April: Here in the Northeast, we’re getting into the dark hibernation months. It is actually nearly impossible to work a full time job; train enough to establish a solid competitive base; sleep enough to support the extra base training hours; and have any additional life, so you have to make a decision here. If you haven’t made it to the big leagues yet but you’re serious about competitive cycling, you need to cut your family and friends out (unless they’re willing to hang out with you while you ride your trainer in the garage). If you aren’t willing to cut people and all other meaning out of your life, you’ll have to quit your job (the national unemployment rate dropped down to 5.8% in October, but seriously, I’m sure there are plenty of people out there who would love to take your job) or cut back on sleep (you’ll get sick and you’ll suffer: don’t say I didn’t warn you). So I’ll leave that one up to you to figure out.
April: This could be a blog post in itself. Eat live things. Eat fermented things. Beyond beer, I’m talking live culture yogurt, kefir, raw apple cider vinegar, kimchi, sauerkraut, miso, and so on. Sprout yourself some lentils or sunflower seeds, they’re delicious and nutritious. Eat greens, garlic, and ginger. Enjoy in-season foods. I’ve been living off of roasted root vegetables and steamed cabbage for weeks now, and I feel… great. I’m reading Eating on the Wild Side by Jo Robinson, and she presents some pretty fascinating science on how to get the most nutrients out of your fresh foods (read it).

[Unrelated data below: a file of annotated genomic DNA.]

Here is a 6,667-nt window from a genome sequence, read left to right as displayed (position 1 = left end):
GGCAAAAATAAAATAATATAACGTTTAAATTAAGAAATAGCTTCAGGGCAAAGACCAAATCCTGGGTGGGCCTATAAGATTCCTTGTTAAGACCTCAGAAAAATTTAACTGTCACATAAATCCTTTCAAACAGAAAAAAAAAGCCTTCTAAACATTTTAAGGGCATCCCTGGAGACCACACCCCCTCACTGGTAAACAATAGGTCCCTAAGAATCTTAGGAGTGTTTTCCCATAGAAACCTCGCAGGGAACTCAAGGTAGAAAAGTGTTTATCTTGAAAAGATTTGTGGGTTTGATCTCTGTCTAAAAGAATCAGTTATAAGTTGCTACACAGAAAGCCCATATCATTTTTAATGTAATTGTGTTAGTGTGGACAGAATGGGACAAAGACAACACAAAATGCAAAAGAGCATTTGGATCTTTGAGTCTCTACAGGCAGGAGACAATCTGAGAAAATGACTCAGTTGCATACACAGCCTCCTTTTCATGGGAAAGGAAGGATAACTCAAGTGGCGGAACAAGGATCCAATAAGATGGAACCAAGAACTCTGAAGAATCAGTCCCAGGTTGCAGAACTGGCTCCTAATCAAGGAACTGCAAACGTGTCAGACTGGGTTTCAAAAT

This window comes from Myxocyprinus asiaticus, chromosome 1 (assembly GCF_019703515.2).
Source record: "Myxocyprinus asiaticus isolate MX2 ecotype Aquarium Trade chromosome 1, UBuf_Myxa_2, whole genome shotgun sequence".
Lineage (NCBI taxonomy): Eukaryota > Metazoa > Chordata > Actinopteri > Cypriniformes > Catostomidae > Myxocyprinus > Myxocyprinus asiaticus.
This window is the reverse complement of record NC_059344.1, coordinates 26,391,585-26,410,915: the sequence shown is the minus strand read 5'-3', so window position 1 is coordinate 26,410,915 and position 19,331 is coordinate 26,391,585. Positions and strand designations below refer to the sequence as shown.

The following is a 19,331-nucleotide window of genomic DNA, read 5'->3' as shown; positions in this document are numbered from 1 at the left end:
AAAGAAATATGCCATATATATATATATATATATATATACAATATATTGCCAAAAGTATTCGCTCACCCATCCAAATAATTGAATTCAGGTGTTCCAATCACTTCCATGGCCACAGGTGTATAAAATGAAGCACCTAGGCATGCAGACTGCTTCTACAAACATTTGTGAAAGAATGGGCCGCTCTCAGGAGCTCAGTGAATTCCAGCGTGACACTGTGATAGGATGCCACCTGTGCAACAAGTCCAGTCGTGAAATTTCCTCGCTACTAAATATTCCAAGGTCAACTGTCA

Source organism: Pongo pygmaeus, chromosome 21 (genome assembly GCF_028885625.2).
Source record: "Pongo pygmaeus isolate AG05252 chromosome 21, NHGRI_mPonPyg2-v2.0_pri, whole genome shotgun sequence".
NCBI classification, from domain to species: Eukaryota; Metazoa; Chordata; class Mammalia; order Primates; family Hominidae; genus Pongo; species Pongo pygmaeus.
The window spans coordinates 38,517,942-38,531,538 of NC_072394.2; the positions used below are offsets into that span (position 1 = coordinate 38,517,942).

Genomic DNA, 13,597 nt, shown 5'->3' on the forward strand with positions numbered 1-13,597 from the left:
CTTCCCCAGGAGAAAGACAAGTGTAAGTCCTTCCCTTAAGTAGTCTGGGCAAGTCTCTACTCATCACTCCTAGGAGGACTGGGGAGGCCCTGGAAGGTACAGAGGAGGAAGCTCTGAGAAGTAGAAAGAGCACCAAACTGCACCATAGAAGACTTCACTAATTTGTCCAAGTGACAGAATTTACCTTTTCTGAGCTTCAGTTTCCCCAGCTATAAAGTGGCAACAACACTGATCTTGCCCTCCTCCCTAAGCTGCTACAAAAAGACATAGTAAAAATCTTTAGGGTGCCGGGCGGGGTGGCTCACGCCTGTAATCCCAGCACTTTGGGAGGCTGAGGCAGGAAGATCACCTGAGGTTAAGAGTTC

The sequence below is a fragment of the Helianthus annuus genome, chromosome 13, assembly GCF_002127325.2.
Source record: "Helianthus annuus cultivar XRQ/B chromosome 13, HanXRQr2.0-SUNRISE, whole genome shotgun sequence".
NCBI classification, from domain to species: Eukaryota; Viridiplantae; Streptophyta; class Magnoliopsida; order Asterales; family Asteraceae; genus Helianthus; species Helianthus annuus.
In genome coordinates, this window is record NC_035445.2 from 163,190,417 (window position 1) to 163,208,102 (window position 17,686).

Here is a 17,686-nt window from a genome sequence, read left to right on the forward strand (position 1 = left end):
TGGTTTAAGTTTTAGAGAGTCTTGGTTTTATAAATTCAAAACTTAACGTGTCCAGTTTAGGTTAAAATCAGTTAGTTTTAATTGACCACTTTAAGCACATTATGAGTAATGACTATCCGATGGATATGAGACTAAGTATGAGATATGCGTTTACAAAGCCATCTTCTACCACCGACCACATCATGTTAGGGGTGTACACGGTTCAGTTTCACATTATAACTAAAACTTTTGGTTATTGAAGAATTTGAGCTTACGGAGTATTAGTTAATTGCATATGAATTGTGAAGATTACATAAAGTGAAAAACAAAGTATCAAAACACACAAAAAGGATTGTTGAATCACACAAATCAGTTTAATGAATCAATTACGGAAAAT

- Eat a lot of garlic. Preferably raw to get all the benefits. As a child my mum would force me to eat raw garlic to keep me healthy during the winter. She would slice the clove of garlic really thin and put it on jam toast to hide it. You may not think that jam, toast, and garlic go together, but it is surprisingly good.
- Eat a lot of ginger. Juice it and shoot it. If this is too much for you to take, make a full on vegetable juice. My favorite juice recipe is: Beets, carrots, garlic, hot peppers, ginger, apple and what ever else I can find in the house. You can add spinach or kale to add some green to it.